3. The friends (or lovers, depending on translation) in verse 2 were political allies of Judah who did not come to that kingdom’s aid.  The Hebrew word, literally, “lovers,” indicates idolatry.
  4. Verse 3 compares the Babylonian Exile to slavery in Egypt.  See Genesis 15:13; Exodus 1:11; Deuteronomy 26:6.
  5. Verse 4 overstates the matter; many people remained in Judah after the Fall of Jerusalem in 586 B.C.E.
  6. Verse 5 accepts the Deuteronomic theology of divine retribution for sins.
  7. “Fair Zion” verse 6 conveys the sense of “dear little Zion.”  It is “Daughter of Zion,” literally.
  8. The personification of Jerusalem occurs frequently in Hebrew prophetic literature.  Examples include Isaiah 1:8; Isaiah 52:2; Jeremiah 4:31; and Micah 4:8.
  9. Verse 8 reads, in part, “seen her disgraced.”  This is literally, “seen her nakedness,” connoting shame.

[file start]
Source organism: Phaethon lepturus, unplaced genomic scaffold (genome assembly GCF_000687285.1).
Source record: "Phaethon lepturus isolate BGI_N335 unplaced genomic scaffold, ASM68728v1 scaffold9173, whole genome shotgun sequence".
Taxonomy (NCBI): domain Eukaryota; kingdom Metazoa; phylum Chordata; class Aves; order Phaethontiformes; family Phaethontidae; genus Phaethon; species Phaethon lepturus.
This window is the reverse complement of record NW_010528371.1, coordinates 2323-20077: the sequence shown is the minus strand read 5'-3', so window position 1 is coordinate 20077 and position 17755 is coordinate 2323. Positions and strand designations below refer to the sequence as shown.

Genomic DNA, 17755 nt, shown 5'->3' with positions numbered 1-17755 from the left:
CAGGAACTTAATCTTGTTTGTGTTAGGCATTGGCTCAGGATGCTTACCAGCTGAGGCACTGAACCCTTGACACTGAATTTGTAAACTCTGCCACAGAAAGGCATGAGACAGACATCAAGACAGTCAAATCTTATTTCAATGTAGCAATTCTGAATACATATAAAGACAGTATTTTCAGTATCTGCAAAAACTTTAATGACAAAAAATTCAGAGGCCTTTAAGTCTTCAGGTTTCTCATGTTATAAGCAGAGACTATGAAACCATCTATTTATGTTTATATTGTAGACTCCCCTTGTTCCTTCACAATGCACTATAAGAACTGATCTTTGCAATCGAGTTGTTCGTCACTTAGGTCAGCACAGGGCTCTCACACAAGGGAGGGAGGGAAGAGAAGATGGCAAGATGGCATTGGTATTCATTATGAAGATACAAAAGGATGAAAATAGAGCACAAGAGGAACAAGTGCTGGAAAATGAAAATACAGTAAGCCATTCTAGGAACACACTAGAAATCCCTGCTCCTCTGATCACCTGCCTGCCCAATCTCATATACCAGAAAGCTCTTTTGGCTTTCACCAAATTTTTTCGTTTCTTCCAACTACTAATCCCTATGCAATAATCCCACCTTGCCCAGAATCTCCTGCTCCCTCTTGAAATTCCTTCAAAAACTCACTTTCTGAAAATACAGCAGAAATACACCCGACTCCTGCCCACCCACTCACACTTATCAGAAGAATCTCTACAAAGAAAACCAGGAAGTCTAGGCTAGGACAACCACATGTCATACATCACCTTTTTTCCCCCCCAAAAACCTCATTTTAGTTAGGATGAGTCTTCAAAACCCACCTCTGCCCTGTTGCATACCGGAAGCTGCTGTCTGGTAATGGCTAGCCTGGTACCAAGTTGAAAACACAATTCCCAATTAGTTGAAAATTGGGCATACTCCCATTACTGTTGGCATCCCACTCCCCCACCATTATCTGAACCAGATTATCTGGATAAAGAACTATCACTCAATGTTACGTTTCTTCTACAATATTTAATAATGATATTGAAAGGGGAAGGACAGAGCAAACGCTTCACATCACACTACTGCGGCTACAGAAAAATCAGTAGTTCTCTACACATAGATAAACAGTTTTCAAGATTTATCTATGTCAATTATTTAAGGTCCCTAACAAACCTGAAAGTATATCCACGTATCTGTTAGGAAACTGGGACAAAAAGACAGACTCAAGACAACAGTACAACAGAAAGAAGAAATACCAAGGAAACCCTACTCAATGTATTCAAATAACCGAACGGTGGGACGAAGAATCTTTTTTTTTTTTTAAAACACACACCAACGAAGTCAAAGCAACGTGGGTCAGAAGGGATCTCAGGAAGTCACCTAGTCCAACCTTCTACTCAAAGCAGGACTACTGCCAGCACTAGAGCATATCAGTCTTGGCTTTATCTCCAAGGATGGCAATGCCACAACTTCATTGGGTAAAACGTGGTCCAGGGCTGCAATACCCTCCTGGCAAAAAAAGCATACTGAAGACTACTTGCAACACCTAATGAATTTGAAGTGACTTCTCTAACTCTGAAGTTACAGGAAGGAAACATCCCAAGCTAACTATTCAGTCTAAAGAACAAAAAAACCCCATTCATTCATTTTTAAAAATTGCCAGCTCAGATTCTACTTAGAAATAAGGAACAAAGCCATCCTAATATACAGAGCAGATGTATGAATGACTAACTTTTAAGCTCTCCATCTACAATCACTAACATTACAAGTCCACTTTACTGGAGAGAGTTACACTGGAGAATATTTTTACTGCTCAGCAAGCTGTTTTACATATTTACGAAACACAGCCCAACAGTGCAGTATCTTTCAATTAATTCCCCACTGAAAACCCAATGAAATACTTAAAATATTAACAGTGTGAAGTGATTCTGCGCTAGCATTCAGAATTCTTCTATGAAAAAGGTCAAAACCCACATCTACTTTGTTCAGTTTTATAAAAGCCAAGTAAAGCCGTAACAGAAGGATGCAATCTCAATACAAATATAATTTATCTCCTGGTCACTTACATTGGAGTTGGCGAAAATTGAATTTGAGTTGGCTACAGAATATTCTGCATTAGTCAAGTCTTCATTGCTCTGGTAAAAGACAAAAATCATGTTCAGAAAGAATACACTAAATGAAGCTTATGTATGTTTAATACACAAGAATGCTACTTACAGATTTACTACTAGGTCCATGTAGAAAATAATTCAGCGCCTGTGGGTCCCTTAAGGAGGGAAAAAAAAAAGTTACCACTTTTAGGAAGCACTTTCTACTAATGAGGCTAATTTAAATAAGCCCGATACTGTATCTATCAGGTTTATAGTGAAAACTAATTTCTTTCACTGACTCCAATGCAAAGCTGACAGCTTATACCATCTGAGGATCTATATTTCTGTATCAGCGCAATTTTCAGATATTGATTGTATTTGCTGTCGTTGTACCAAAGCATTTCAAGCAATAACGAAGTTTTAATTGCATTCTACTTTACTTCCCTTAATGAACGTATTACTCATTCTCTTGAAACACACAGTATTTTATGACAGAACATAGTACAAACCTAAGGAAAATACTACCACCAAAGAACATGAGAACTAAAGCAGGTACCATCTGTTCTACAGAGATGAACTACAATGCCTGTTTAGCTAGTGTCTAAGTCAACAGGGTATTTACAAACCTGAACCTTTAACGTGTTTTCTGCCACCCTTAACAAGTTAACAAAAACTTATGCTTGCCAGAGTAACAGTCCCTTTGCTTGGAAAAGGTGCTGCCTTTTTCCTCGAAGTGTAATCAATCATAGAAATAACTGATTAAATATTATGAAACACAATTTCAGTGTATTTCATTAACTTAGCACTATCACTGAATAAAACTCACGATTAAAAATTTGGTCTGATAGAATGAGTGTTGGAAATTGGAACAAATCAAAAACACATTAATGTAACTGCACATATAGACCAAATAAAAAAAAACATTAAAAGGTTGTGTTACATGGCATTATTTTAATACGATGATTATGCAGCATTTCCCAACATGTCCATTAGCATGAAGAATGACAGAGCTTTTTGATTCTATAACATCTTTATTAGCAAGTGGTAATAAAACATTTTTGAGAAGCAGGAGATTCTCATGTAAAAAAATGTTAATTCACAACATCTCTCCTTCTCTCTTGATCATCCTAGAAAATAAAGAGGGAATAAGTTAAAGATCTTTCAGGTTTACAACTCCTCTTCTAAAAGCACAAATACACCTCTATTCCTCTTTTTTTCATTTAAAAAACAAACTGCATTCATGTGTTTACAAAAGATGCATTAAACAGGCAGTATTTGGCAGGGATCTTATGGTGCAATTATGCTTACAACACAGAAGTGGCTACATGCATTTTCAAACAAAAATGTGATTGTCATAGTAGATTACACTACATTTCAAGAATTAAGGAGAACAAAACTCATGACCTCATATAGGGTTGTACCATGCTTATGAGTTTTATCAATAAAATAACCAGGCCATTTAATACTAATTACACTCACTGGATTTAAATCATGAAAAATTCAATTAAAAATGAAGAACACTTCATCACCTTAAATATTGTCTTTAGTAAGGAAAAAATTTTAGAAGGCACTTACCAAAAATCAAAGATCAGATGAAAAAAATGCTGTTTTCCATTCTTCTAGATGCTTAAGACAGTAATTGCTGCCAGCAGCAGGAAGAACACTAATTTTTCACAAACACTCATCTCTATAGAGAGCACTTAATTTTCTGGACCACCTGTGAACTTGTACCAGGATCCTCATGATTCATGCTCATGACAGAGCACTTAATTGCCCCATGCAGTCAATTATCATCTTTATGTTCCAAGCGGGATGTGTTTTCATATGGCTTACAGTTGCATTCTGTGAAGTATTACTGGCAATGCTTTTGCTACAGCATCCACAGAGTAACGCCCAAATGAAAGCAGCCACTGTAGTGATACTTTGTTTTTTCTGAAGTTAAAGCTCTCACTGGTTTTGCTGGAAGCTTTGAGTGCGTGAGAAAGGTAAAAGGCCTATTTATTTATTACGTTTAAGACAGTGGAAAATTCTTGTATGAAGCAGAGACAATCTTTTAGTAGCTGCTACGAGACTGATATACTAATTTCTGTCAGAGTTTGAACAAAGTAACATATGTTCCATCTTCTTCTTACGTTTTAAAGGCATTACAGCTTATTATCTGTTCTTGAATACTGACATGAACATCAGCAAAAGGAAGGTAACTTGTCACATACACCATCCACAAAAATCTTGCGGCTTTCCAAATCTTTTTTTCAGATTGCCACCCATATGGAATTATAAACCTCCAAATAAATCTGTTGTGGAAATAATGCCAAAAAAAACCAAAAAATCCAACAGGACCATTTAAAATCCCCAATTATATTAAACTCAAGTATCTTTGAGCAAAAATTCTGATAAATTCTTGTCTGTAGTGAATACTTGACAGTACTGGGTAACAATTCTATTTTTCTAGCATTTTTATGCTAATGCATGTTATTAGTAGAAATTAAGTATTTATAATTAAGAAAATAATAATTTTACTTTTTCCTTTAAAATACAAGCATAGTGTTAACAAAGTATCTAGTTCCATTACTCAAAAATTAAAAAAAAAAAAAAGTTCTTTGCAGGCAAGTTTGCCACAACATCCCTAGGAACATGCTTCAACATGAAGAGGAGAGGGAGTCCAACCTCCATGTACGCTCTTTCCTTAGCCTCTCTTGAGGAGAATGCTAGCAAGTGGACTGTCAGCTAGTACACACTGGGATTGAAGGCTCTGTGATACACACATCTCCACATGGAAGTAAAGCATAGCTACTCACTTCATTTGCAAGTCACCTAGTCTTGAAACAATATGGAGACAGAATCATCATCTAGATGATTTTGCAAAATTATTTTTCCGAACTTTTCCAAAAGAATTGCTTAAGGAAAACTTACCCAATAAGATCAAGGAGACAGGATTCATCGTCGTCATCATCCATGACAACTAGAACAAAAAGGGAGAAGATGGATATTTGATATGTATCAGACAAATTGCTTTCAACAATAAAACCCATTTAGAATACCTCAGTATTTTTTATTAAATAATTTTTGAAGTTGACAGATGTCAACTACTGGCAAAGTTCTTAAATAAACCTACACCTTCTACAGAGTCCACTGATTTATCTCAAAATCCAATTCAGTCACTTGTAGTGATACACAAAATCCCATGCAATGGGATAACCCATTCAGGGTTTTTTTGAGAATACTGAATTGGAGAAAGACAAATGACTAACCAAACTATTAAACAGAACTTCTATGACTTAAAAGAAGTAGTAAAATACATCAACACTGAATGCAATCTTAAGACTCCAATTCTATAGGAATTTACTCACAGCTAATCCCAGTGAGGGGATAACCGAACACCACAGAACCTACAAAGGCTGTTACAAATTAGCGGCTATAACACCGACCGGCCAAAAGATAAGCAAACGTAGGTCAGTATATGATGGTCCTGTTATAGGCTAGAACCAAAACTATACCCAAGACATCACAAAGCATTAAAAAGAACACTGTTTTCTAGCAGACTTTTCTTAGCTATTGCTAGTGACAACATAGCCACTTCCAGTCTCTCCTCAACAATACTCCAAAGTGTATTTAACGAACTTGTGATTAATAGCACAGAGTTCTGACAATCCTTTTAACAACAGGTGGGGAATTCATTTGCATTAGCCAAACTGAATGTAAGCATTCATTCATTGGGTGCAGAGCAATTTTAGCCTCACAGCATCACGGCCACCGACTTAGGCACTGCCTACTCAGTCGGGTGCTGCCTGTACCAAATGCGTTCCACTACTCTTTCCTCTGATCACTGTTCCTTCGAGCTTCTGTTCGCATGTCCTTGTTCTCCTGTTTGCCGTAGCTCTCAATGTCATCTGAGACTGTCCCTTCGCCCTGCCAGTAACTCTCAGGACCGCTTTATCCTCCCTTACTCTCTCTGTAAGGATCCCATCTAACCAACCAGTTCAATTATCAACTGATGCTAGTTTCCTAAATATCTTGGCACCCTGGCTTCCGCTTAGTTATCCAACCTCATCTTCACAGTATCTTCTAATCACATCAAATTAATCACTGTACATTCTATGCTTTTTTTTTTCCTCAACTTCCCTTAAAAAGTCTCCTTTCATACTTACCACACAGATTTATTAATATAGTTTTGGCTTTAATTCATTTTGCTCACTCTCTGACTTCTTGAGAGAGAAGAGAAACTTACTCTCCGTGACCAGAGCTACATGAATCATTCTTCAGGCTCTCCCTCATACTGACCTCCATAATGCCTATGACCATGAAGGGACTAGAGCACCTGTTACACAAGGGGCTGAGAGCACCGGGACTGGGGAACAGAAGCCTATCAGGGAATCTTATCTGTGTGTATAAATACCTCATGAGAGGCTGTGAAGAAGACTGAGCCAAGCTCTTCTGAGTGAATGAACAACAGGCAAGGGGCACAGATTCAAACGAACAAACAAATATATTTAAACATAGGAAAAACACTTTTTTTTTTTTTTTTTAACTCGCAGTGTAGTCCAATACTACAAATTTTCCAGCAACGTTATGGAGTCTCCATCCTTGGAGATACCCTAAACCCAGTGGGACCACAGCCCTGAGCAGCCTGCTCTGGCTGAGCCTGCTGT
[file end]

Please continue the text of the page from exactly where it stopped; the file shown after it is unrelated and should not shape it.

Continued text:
10. Verse 9 uses ritual impurity (regarding menstruation) as a metaphor for moral impurity–idolatry, metaphorically, sexual immorality.
  11. Verse 10 likens the looting of the Temple to rape.

Then Fair Zion speaks:

  1. Verse 12 likens the Fall of Jerusalem to the apocalyptic Day of the LORD.  Other references to the Day of the LORD include Isaiah 13:13; Joel 2:1; Amos 5:8; Obadiah 15.
  2. Jerusalem has nobody to comfort her.  Therefore, she cannot finish mourning.
  3. A line in verse 20 can mean either “I know how wrong I was to disobey” or “How very bitter I am.”
  4. Verse 20 refers to the Chaldean/Neo-Babylonian army being outside the walls of Jerusalem and plague being inside the city.  (See Ezekiel 7:15.)
  5. Chapter 1 concludes with a prayer for divine retribution against the Chaldean/Neo-Babylonian Empire.  Maybe Fair Zion will receive some comfort from this divine judgment.  Yet God is silent.